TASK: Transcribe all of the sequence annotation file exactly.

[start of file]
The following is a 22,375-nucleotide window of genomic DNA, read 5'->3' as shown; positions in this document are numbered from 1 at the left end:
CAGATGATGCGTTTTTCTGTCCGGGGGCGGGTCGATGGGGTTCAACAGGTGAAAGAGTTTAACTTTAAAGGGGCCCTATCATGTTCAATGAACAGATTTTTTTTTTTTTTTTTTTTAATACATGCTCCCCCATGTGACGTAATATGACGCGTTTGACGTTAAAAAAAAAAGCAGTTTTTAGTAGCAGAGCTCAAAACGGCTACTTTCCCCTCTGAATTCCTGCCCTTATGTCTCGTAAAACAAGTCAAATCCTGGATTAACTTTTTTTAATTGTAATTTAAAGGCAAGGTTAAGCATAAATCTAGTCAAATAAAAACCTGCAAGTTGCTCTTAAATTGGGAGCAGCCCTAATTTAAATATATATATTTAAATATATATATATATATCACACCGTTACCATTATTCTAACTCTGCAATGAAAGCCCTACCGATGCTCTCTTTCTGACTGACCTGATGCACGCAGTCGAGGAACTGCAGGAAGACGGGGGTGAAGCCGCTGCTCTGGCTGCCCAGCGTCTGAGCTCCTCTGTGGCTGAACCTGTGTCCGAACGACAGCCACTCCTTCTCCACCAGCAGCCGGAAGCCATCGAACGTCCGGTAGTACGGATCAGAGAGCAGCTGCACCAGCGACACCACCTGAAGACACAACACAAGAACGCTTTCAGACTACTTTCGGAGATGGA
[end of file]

The following is a 22,375-nucleotide window of genomic DNA, read 5'->3' as shown; positions in this document are numbered from 1 at the left end:
CAGATGATGCGTTTTTCTGTCCGGGGGCGGGTCGATGGGGTTCAACAGGTGAAAGAGTTTAACTTTAAAGGGGCCCTATCATGTTCAATGAACAGATTTTTTTTTTTTTTTTTTTTAATACATGCTCCCCCATGTGACGTAATATGACGCGTTTGACGTTAAAAAAAAAAGCAGTTTTTAGTAGCAGAGCTCAAAACGGCTACTTTCCCCTCTGAATTCCTGCCCTTATGTCTCGTAAAACAAGTCAAATCCTGGATTAACTTTTTTTAATTGTAATTTAAAGGCAAGGTTAAGCATAAATCTAGTCAAATAAAAACCTGCAAGTTGCTCTTAAATTGGGAGCAGCCCTAATTTAAATATATATATTTAAATATATATATATATATCACACCGTTACCATTATTCTAACTCTGCAATGAAAGCCCTACCGATGCTCTCTTTCTGACTGACCTGATGCACGCAGTCGAGGAACTGCAGGAAGACGGGGGTGAAGCCGCTGCTCTGGCTGCCCAGCGTCTGAGCTCCTCTGTGGCTGAACCTGTGTCCGAACGACAGCCACTCCTTCTCCACCAGCAGCCGGAAGCCATCGAACGTCCGGTAGTACGGATCAGAGAGCAGCTGCACCAGCGACACCACCTGAAGACACAACACAAGAACGCTTTCAGACTACTTTCGGAGATGGA